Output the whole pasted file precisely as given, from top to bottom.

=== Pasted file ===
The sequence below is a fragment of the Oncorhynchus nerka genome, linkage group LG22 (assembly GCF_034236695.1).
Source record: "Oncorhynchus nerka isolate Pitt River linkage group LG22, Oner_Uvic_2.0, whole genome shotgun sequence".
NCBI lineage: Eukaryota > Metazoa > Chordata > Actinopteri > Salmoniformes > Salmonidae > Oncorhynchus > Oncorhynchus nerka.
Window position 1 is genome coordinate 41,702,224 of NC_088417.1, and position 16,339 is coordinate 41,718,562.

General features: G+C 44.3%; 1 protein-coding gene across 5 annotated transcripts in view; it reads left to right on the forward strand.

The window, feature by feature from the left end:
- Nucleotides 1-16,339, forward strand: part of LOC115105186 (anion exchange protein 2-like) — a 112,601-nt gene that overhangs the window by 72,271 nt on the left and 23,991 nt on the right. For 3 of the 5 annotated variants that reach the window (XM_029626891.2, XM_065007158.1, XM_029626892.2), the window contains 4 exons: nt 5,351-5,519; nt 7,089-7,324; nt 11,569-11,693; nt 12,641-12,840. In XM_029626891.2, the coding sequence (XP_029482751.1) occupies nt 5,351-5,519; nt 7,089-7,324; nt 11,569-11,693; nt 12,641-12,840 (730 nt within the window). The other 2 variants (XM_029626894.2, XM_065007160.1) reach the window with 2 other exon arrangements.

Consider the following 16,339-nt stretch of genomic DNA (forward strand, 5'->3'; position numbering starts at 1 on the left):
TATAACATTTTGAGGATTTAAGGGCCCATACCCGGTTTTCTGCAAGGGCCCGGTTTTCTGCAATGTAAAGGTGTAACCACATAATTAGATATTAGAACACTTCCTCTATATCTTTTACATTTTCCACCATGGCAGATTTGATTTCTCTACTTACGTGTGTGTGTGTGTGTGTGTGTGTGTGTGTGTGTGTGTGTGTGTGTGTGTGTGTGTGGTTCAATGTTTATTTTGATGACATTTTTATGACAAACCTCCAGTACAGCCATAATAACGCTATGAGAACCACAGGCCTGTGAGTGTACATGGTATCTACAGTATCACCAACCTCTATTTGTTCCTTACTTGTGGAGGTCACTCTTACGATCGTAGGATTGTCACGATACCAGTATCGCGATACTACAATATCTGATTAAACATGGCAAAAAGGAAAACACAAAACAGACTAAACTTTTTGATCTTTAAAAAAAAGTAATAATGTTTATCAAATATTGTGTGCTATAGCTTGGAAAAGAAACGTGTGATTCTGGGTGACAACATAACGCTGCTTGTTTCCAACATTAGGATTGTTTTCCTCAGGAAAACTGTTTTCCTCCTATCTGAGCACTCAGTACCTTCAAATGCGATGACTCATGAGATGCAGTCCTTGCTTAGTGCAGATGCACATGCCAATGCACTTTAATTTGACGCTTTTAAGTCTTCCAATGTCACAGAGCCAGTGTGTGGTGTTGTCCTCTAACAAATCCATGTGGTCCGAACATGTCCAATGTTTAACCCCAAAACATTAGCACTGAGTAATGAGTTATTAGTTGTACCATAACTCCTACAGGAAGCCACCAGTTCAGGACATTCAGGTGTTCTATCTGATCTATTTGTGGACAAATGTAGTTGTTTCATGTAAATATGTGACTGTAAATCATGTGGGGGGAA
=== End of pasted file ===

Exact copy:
The sequence below is a fragment of the Oncorhynchus nerka genome, linkage group LG22 (assembly GCF_034236695.1).
Source record: "Oncorhynchus nerka isolate Pitt River linkage group LG22, Oner_Uvic_2.0, whole genome shotgun sequence".
NCBI lineage: Eukaryota > Metazoa > Chordata > Actinopteri > Salmoniformes > Salmonidae > Oncorhynchus > Oncorhynchus nerka.
Window position 1 is genome coordinate 41,702,224 of NC_088417.1, and position 16,339 is coordinate 41,718,562.

General features: G+C 44.3%; 1 protein-coding gene across 5 annotated transcripts in view; it reads left to right on the forward strand.

The window, feature by feature from the left end:
- Nucleotides 1-16,339, forward strand: part of LOC115105186 (anion exchange protein 2-like) — a 112,601-nt gene that overhangs the window by 72,271 nt on the left and 23,991 nt on the right. For 3 of the 5 annotated variants that reach the window (XM_029626891.2, XM_065007158.1, XM_029626892.2), the window contains 4 exons: nt 5,351-5,519; nt 7,089-7,324; nt 11,569-11,693; nt 12,641-12,840. In XM_029626891.2, the coding sequence (XP_029482751.1) occupies nt 5,351-5,519; nt 7,089-7,324; nt 11,569-11,693; nt 12,641-12,840 (730 nt within the window). The other 2 variants (XM_029626894.2, XM_065007160.1) reach the window with 2 other exon arrangements.

Consider the following 16,339-nt stretch of genomic DNA (forward strand, 5'->3'; position numbering starts at 1 on the left):
TATAACATTTTGAGGATTTAAGGGCCCATACCCGGTTTTCTGCAAGGGCCCGGTTTTCTGCAATGTAAAGGTGTAACCACATAATTAGATATTAGAACACTTCCTCTATATCTTTTACATTTTCCACCATGGCAGATTTGATTTCTCTACTTACGTGTGTGTGTGTGTGTGTGTGTGTGTGTGTGTGTGTGTGTGTGTGTGTGTGTGTGTGGTTCAATGTTTATTTTGATGACATTTTTATGACAAACCTCCAGTACAGCCATAATAACGCTATGAGAACCACAGGCCTGTGAGTGTACATGGTATCTACAGTATCACCAACCTCTATTTGTTCCTTACTTGTGGAGGTCACTCTTACGATCGTAGGATTGTCACGATACCAGTATCGCGATACTACAATATCTGATTAAACATGGCAAAAAGGAAAACACAAAACAGACTAAACTTTTTGATCTTTAAAAAAAAGTAATAATGTTTATCAAATATTGTGTGCTATAGCTTGGAAAAGAAACGTGTGATTCTGGGTGACAACATAACGCTGCTTGTTTCCAACATTAGGATTGTTTTCCTCAGGAAAACTGTTTTCCTCCTATCTGAGCACTCAGTACCTTCAAATGCGATGACTCATGAGATGCAGTCCTTGCTTAGTGCAGATGCACATGCCAATGCACTTTAATTTGACGCTTTTAAGTCTTCCAATGTCACAGAGCCAGTGTGTGGTGTTGTCCTCTAACAAATCCATGTGGTCCGAACATGTCCAATGTTTAACCCCAAAACATTAGCACTGAGTAATGAGTTATTAGTTGTACCATAACTCCTACAGGAAGCCACCAGTTCAGGACATTCAGGTGTTCTATCTGATCTATTTGTGGACAAATGTAGTTGTTTCATGTAAATATGTGACTGTAAATCATGTGGGGGGAA